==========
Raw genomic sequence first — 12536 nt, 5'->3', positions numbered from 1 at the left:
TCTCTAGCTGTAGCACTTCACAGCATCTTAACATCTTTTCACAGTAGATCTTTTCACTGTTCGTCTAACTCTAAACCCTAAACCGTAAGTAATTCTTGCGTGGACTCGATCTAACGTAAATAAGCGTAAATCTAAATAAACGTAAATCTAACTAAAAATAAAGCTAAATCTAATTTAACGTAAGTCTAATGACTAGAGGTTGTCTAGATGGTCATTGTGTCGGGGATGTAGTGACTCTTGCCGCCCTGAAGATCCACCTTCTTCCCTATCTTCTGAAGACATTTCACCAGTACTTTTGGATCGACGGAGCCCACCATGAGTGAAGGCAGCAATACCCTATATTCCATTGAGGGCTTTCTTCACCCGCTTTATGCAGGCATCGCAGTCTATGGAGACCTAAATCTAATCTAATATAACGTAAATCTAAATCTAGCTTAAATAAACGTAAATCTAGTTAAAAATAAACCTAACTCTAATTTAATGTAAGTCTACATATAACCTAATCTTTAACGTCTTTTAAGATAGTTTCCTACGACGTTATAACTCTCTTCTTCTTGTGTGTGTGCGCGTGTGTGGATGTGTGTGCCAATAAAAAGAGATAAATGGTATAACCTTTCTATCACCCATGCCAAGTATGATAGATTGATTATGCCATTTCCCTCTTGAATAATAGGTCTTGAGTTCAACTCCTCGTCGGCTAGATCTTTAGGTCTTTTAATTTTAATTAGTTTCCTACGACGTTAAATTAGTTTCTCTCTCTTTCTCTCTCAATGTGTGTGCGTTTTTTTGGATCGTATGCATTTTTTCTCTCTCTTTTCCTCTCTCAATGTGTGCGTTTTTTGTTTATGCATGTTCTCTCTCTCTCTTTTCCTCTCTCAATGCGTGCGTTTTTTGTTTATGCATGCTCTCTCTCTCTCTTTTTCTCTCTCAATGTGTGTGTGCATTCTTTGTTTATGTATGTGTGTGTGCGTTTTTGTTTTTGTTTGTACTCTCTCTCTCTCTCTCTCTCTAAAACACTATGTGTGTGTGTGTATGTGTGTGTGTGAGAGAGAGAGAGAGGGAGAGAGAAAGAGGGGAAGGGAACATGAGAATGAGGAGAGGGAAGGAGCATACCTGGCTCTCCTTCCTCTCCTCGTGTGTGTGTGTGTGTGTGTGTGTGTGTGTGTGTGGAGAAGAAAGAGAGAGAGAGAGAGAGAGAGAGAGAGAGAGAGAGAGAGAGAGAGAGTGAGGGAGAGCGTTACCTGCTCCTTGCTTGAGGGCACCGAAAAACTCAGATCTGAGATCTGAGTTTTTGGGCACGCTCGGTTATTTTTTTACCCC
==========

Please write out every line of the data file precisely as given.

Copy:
Raw genomic sequence first — 12536 nt, 5'->3', positions numbered from 1 at the left:
TCTCTAGCTGTAGCACTTCACAGCATCTTAACATCTTTTCACAGTAGATCTTTTCACTGTTCGTCTAACTCTAAACCCTAAACCGTAAGTAATTCTTGCGTGGACTCGATCTAACGTAAATAAGCGTAAATCTAAATAAACGTAAATCTAACTAAAAATAAAGCTAAATCTAATTTAACGTAAGTCTAATGACTAGAGGTTGTCTAGATGGTCATTGTGTCGGGGATGTAGTGACTCTTGCCGCCCTGAAGATCCACCTTCTTCCCTATCTTCTGAAGACATTTCACCAGTACTTTTGGATCGACGGAGCCCACCATGAGTGAAGGCAGCAATACCCTATATTCCATTGAGGGCTTTCTTCACCCGCTTTATGCAGGCATCGCAGTCTATGGAGACCTAAATCTAATCTAATATAACGTAAATCTAAATCTAGCTTAAATAAACGTAAATCTAGTTAAAAATAAACCTAACTCTAATTTAATGTAAGTCTACATATAACCTAATCTTTAACGTCTTTTAAGATAGTTTCCTACGACGTTATAACTCTCTTCTTCTTGTGTGTGTGCGCGTGTGTGGATGTGTGTGCCAATAAAAAGAGATAAATGGTATAACCTTTCTATCACCCATGCCAAGTATGATAGATTGATTATGCCATTTCCCTCTTGAATAATAGGTCTTGAGTTCAACTCCTCGTCGGCTAGATCTTTAGGTCTTTTAATTTTAATTAGTTTCCTACGACGTTAAATTAGTTTCTCTCTCTTTCTCTCTCAATGTGTGTGCGTTTTTTTGGATCGTATGCATTTTTTCTCTCTCTTTTCCTCTCTCAATGTGTGCGTTTTTTGTTTATGCATGTTCTCTCTCTCTCTTTTCCTCTCTCAATGCGTGCGTTTTTTGTTTATGCATGCTCTCTCTCTCTCTTTTTCTCTCTCAATGTGTGTGTGCATTCTTTGTTTATGTATGTGTGTGTGCGTTTTTGTTTTTGTTTGTACTCTCTCTCTCTCTCTCTCTCTAAAACACTATGTGTGTGTGTGTATGTGTGTGTGTGAGAGAGAGAGAGAGGGAGAGAGAAAGAGGGGAAGGGAACATGAGAATGAGGAGAGGGAAGGAGCATACCTGGCTCTCCTTCCTCTCCTCGTGTGTGTGTGTGTGTGTGTGTGTGTGTGTGTGTGGAGAAGAAAGAGAGAGAGAGAGAGAGAGAGAGAGAGAGAGAGAGAGAGAGAGAGAGTGAGGGAGAGCGTTACCTGCTCCTTGCTTGAGGGCACCGAAAAACTCAGATCTGAGATCTGAGTTTTTGGGCACGCTCGGTTATTTTTTTACCCC